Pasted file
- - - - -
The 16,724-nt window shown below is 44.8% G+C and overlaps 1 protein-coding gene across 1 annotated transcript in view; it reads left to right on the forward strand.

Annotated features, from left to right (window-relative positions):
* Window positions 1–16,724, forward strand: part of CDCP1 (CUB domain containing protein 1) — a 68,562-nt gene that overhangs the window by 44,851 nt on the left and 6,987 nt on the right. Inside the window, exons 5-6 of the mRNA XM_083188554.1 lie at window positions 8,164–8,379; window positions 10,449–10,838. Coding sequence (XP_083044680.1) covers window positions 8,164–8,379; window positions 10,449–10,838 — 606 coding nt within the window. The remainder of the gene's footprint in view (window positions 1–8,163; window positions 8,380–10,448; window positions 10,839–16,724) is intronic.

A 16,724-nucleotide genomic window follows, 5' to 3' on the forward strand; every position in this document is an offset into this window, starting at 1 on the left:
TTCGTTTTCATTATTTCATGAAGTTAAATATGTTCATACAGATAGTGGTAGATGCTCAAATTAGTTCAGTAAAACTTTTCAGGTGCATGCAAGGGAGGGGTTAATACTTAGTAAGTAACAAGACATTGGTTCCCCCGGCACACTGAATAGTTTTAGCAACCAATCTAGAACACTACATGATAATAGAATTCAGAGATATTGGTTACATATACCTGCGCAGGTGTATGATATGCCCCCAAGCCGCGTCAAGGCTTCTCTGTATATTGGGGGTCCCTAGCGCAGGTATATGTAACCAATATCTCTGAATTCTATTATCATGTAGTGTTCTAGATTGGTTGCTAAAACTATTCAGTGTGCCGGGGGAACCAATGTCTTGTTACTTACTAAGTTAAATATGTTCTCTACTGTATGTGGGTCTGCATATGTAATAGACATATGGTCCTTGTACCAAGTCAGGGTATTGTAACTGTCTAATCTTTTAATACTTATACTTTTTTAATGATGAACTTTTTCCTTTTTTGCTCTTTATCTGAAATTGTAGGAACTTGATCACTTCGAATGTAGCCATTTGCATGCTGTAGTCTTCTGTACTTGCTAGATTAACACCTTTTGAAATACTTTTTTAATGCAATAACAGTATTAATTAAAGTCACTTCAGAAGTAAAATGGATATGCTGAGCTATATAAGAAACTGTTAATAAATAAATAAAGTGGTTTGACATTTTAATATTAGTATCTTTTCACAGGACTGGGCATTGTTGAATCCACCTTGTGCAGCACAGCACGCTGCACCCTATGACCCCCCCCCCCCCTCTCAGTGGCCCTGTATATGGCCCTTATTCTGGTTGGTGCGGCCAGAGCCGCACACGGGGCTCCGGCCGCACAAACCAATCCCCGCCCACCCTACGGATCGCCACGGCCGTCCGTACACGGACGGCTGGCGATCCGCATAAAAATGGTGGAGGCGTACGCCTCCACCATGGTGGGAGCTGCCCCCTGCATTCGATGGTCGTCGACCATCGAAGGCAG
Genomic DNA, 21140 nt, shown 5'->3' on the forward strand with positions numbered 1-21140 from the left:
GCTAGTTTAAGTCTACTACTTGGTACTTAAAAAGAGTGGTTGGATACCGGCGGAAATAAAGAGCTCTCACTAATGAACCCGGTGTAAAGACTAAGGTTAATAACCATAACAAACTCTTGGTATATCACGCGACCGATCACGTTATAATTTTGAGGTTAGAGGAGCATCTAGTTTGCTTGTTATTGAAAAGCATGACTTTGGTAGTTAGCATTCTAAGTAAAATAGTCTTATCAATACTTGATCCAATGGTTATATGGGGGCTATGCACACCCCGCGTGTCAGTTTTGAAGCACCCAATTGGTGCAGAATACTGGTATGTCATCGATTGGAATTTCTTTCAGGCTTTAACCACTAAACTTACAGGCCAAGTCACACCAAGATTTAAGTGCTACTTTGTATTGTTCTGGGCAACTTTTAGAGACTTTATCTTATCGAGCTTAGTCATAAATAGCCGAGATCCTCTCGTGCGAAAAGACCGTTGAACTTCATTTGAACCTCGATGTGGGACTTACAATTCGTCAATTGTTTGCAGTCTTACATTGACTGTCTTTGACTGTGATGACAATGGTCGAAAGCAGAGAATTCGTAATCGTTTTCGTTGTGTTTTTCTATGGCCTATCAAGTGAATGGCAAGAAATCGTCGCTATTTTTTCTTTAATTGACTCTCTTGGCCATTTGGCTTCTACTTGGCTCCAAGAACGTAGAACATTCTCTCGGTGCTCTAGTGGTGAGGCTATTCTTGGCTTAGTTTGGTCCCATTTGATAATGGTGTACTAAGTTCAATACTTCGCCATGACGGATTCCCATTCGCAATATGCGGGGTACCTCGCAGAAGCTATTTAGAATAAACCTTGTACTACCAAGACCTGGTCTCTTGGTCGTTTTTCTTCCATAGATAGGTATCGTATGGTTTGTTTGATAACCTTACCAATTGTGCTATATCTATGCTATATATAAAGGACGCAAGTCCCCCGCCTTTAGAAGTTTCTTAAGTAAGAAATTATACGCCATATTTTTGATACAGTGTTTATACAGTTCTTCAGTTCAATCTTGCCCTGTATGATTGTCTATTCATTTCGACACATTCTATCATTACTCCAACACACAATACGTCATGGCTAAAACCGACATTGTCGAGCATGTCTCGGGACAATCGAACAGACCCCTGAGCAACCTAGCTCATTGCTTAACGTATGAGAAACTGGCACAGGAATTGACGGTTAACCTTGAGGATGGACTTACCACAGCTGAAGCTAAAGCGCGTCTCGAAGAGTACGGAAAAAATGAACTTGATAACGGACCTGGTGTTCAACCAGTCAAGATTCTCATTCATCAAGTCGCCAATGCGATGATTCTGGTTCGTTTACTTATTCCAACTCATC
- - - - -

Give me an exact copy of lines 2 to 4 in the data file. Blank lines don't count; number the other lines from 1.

Annotated features, from left to right (window-relative positions):
* Window positions 1–16,724, forward strand: part of CDCP1 (CUB domain containing protein 1) — a 68,562-nt gene that overhangs the window by 44,851 nt on the left and 6,987 nt on the right. Inside the window, exons 5-6 of the mRNA XM_083188554.1 lie at window positions 8,164–8,379; window positions 10,449–10,838. Coding sequence (XP_083044680.1) covers window positions 8,164–8,379; window positions 10,449–10,838 — 606 coding nt within the window. The remainder of the gene's footprint in view (window positions 1–8,163; window positions 8,380–10,448; window positions 10,839–16,724) is intronic.

A 16,724-nucleotide genomic window follows, 5' to 3' on the forward strand; every position in this document is an offset into this window, starting at 1 on the left: